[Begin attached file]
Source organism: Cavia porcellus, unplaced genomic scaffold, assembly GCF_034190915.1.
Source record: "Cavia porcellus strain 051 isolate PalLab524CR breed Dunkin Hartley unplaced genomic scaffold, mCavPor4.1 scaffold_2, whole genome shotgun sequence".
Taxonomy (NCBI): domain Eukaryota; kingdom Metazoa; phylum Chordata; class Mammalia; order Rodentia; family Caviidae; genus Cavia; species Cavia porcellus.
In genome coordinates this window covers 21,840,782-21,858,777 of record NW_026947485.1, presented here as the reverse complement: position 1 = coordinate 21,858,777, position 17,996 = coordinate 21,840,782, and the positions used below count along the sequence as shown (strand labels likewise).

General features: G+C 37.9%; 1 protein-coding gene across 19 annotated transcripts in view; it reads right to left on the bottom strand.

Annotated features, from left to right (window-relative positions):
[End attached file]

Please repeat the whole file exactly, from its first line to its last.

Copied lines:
Source organism: Cavia porcellus, unplaced genomic scaffold, assembly GCF_034190915.1.
Source record: "Cavia porcellus strain 051 isolate PalLab524CR breed Dunkin Hartley unplaced genomic scaffold, mCavPor4.1 scaffold_2, whole genome shotgun sequence".
Taxonomy (NCBI): domain Eukaryota; kingdom Metazoa; phylum Chordata; class Mammalia; order Rodentia; family Caviidae; genus Cavia; species Cavia porcellus.
In genome coordinates this window covers 21,840,782-21,858,777 of record NW_026947485.1, presented here as the reverse complement: position 1 = coordinate 21,858,777, position 17,996 = coordinate 21,840,782, and the positions used below count along the sequence as shown (strand labels likewise).

General features: G+C 37.9%; 1 protein-coding gene across 19 annotated transcripts in view; it reads right to left on the bottom strand.

Annotated features, from left to right (window-relative positions):